Public Service Broadcasting (PSB) started as a pragmatic arrangement, supported mostly

by professionals and a small managerial elite, and was soon plagued by criticism about, re-

spectively, its lack or excess of independence, while claiming to provide cultural excellence

and, more problematically, unbiased coverage of events. PSB was defined with more preci-

sion in a second moment, when it started being threatened by deregulation and commer-

cialisation (some 20 years ago). The notion of a ‘European model’ of PSB is fragile, as

there are many differences between Public Service Broadcasters in Europe. The BBC was

for a long time the major inspiration for PSBs across the continent; in general Northern

European public service broadcasters (including Germany) have been better funded and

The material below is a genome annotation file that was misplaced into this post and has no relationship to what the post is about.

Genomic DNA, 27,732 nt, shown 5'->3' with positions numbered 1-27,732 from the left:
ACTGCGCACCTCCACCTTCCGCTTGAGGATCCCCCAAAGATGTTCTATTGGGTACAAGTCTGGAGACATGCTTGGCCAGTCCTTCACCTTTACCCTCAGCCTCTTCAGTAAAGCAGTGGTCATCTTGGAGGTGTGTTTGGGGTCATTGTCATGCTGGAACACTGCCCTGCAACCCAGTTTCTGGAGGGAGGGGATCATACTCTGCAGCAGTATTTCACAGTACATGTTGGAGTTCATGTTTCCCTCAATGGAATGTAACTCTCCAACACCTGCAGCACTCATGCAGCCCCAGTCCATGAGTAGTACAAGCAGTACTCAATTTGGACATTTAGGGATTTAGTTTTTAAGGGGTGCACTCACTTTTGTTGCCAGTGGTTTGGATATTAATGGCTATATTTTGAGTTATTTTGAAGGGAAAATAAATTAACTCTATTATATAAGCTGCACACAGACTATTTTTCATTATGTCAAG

have enjoyed more independence and institutional stability than those in the South, where

political influence, lack of consensus about public service, poor resources and early com-

mercialisation weakened public service and led to a more radical deregulation than in the

North. While academics and intellectuals have been mostly defending public service, its

relevance is now under scrutiny due to competition from commercial broadcasters and

people’s easy access to a great variety of sources and media. This chapter discusses these

themes and asks whether there is still a need for strong public service broadcasters

(including radio) in contemporary Europe.